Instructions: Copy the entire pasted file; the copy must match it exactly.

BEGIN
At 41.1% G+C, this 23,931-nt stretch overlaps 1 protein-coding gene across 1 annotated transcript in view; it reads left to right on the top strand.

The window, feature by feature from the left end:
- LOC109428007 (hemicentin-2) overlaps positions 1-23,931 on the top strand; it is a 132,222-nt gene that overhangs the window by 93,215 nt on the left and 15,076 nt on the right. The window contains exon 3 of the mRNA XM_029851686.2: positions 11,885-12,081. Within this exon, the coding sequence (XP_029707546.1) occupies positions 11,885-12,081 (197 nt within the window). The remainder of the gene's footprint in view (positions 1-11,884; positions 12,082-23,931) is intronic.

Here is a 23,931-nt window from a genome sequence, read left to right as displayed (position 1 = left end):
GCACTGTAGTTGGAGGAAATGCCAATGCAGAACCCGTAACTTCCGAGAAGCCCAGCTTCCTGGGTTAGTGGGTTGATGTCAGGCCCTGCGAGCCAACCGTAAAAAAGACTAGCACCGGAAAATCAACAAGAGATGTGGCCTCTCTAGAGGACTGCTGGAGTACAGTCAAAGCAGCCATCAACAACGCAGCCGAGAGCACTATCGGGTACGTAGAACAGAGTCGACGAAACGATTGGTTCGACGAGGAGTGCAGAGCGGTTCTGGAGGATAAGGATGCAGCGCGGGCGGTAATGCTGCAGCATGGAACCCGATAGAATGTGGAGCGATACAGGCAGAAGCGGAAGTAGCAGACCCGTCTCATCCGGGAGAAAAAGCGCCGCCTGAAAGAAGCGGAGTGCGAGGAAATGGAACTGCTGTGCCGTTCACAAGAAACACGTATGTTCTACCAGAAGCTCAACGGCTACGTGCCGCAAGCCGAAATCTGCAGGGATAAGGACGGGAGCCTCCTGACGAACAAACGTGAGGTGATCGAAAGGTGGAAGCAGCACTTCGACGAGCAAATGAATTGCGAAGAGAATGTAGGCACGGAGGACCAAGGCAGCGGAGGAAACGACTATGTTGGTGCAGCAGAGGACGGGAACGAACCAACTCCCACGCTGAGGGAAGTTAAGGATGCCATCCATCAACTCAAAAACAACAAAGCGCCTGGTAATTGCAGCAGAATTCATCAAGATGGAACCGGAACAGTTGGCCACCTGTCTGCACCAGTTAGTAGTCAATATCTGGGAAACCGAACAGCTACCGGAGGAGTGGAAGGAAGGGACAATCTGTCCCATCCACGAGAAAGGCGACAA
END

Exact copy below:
At 41.1% G+C, this 23,931-nt stretch overlaps 1 protein-coding gene across 1 annotated transcript in view; it reads left to right on the top strand.

The window, feature by feature from the left end:
- LOC109428007 (hemicentin-2) overlaps positions 1-23,931 on the top strand; it is a 132,222-nt gene that overhangs the window by 93,215 nt on the left and 15,076 nt on the right. The window contains exon 3 of the mRNA XM_029851686.2: positions 11,885-12,081. Within this exon, the coding sequence (XP_029707546.1) occupies positions 11,885-12,081 (197 nt within the window). The remainder of the gene's footprint in view (positions 1-11,884; positions 12,082-23,931) is intronic.

Here is a 23,931-nt window from a genome sequence, read left to right as displayed (position 1 = left end):
GCACTGTAGTTGGAGGAAATGCCAATGCAGAACCCGTAACTTCCGAGAAGCCCAGCTTCCTGGGTTAGTGGGTTGATGTCAGGCCCTGCGAGCCAACCGTAAAAAAGACTAGCACCGGAAAATCAACAAGAGATGTGGCCTCTCTAGAGGACTGCTGGAGTACAGTCAAAGCAGCCATCAACAACGCAGCCGAGAGCACTATCGGGTACGTAGAACAGAGTCGACGAAACGATTGGTTCGACGAGGAGTGCAGAGCGGTTCTGGAGGATAAGGATGCAGCGCGGGCGGTAATGCTGCAGCATGGAACCCGATAGAATGTGGAGCGATACAGGCAGAAGCGGAAGTAGCAGACCCGTCTCATCCGGGAGAAAAAGCGCCGCCTGAAAGAAGCGGAGTGCGAGGAAATGGAACTGCTGTGCCGTTCACAAGAAACACGTATGTTCTACCAGAAGCTCAACGGCTACGTGCCGCAAGCCGAAATCTGCAGGGATAAGGACGGGAGCCTCCTGACGAACAAACGTGAGGTGATCGAAAGGTGGAAGCAGCACTTCGACGAGCAAATGAATTGCGAAGAGAATGTAGGCACGGAGGACCAAGGCAGCGGAGGAAACGACTATGTTGGTGCAGCAGAGGACGGGAACGAACCAACTCCCACGCTGAGGGAAGTTAAGGATGCCATCCATCAACTCAAAAACAACAAAGCGCCTGGTAATTGCAGCAGAATTCATCAAGATGGAACCGGAACAGTTGGCCACCTGTCTGCACCAGTTAGTAGTCAATATCTGGGAAACCGAACAGCTACCGGAGGAGTGGAAGGAAGGGACAATCTGTCCCATCCACGAGAAAGGCGACAA